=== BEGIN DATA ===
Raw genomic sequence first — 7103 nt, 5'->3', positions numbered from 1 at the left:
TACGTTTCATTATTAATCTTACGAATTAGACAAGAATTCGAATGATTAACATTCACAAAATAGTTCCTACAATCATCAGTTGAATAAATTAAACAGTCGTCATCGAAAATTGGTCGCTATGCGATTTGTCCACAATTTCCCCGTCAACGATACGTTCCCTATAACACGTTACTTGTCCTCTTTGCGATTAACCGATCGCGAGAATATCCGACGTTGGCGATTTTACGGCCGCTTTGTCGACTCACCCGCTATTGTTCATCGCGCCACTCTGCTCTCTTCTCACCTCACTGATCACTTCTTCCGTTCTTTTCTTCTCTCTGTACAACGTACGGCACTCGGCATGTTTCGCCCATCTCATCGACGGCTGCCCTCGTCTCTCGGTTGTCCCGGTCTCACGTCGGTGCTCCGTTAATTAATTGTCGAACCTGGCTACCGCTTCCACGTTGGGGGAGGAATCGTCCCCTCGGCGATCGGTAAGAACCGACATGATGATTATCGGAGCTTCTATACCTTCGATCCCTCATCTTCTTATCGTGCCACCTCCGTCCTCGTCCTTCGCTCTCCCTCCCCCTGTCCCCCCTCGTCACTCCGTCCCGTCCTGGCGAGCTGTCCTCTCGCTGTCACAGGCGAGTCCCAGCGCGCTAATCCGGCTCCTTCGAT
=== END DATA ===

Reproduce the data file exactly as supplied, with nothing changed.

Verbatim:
Raw genomic sequence first — 7103 nt, 5'->3', positions numbered from 1 at the left:
TACGTTTCATTATTAATCTTACGAATTAGACAAGAATTCGAATGATTAACATTCACAAAATAGTTCCTACAATCATCAGTTGAATAAATTAAACAGTCGTCATCGAAAATTGGTCGCTATGCGATTTGTCCACAATTTCCCCGTCAACGATACGTTCCCTATAACACGTTACTTGTCCTCTTTGCGATTAACCGATCGCGAGAATATCCGACGTTGGCGATTTTACGGCCGCTTTGTCGACTCACCCGCTATTGTTCATCGCGCCACTCTGCTCTCTTCTCACCTCACTGATCACTTCTTCCGTTCTTTTCTTCTCTCTGTACAACGTACGGCACTCGGCATGTTTCGCCCATCTCATCGACGGCTGCCCTCGTCTCTCGGTTGTCCCGGTCTCACGTCGGTGCTCCGTTAATTAATTGTCGAACCTGGCTACCGCTTCCACGTTGGGGGAGGAATCGTCCCCTCGGCGATCGGTAAGAACCGACATGATGATTATCGGAGCTTCTATACCTTCGATCCCTCATCTTCTTATCGTGCCACCTCCGTCCTCGTCCTTCGCTCTCCCTCCCCCTGTCCCCCCTCGTCACTCCGTCCCGTCCTGGCGAGCTGTCCTCTCGCTGTCACAGGCGAGTCCCAGCGCGCTAATCCGGCTCCTTCGAT